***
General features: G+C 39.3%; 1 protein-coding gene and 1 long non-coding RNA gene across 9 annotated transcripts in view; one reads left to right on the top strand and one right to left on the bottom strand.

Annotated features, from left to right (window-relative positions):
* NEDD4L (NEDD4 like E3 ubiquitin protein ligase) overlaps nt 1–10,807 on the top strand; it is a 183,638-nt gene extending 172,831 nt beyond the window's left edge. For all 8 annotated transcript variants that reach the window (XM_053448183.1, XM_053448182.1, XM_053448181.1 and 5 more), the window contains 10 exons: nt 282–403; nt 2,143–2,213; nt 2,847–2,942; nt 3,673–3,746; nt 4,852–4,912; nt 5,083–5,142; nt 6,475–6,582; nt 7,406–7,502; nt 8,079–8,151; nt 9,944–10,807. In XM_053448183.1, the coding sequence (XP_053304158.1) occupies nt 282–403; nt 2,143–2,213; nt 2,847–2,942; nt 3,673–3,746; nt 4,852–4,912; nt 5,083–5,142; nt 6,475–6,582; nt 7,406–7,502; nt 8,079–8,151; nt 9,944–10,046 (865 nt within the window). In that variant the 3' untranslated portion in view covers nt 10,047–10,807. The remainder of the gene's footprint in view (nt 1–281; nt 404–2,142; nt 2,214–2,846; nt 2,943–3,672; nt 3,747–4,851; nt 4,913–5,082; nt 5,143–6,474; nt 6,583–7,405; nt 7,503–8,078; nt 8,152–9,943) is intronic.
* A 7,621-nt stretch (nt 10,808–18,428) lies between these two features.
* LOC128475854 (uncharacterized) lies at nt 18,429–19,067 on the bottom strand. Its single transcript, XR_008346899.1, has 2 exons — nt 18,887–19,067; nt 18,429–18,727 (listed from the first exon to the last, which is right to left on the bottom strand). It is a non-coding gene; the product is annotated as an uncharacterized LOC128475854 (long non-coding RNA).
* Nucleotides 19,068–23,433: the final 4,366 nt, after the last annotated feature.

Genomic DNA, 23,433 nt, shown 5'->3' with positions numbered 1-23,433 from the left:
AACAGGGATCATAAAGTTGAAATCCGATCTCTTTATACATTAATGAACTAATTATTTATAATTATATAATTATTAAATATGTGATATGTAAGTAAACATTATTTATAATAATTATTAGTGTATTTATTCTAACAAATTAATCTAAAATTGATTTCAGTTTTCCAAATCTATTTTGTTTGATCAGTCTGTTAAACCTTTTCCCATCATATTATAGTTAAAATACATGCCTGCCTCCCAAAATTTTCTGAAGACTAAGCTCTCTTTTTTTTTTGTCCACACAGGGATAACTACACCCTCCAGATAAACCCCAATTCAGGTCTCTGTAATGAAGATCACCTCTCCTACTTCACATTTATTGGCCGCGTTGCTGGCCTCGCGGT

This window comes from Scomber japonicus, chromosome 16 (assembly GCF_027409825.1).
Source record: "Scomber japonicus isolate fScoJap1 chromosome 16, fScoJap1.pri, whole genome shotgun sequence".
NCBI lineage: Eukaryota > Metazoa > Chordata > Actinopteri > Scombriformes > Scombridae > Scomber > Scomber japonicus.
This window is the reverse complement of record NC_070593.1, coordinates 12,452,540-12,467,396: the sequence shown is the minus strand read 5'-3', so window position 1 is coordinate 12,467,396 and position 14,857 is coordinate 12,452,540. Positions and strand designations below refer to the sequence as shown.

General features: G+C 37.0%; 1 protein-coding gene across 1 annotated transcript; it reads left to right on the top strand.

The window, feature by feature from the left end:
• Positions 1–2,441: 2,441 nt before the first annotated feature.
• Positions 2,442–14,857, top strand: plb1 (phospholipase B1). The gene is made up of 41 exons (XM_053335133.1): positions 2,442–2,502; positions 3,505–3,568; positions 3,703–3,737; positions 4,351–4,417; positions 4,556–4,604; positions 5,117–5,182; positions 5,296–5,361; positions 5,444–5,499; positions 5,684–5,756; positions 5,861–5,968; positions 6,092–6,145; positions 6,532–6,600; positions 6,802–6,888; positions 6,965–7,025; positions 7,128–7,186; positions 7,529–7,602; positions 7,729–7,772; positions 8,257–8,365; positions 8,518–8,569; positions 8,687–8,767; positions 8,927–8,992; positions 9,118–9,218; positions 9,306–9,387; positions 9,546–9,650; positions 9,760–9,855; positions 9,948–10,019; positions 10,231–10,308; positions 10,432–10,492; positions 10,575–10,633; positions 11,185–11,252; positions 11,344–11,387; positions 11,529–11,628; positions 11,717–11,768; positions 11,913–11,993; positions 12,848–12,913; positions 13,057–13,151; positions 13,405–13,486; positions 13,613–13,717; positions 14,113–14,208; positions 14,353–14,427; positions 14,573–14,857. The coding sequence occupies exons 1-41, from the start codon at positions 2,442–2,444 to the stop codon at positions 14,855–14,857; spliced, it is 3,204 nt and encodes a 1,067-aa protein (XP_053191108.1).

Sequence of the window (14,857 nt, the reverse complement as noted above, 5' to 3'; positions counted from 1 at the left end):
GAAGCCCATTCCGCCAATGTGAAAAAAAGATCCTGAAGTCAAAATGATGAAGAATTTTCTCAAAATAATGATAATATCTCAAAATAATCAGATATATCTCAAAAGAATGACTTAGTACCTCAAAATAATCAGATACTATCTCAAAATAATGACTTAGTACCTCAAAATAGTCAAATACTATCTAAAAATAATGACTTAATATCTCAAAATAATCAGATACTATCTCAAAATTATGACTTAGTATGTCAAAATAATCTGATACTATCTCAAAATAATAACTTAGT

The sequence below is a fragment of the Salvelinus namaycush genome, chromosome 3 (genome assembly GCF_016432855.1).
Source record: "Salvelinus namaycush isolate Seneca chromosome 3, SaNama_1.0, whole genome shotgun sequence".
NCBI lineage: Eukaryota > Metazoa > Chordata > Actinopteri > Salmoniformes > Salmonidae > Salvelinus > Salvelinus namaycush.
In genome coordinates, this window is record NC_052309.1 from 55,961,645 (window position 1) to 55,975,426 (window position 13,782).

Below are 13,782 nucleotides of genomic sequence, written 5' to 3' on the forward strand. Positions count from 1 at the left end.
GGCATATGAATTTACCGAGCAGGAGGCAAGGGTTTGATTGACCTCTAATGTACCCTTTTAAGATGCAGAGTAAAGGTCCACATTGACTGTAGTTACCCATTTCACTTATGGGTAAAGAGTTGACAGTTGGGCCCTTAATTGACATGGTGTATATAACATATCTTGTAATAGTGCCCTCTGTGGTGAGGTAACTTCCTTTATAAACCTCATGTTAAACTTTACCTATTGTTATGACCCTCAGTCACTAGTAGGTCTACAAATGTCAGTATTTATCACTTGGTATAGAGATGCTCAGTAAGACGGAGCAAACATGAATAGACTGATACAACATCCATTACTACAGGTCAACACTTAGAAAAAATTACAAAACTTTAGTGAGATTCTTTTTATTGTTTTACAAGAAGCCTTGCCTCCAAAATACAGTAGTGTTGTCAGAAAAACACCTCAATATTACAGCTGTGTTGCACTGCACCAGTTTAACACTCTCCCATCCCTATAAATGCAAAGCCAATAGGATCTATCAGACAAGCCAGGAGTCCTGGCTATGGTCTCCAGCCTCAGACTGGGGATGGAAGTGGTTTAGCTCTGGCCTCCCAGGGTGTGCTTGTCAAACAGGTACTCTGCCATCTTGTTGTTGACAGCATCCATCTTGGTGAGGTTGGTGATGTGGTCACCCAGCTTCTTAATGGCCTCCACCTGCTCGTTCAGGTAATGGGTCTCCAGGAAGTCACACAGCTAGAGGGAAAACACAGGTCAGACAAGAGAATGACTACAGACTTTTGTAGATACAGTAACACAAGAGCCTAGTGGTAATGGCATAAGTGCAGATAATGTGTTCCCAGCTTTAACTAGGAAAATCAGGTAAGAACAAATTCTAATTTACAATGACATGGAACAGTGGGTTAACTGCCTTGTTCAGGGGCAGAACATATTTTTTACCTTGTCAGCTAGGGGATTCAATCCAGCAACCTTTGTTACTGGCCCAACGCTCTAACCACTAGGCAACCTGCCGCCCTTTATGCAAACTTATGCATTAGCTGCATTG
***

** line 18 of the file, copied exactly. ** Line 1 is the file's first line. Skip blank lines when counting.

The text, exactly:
GAAGCCCATTCCGCCAATGTGAAAAAAAGATCCTGAAGTCAAAATGATGAAGAATTTTCTCAAAATAATGATAATATCTCAAAATAATCAGATATATCTCAAAAGAATGACTTAGTACCTCAAAATAATCAGATACTATCTCAAAATAATGACTTAGTACCTCAAAATAGTCAAATACTATCTAAAAATAATGACTTAATATCTCAAAATAATCAGATACTATCTCAAAATTATGACTTAGTATGTCAAAATAATCTGATACTATCTCAAAATAATAACTTAGT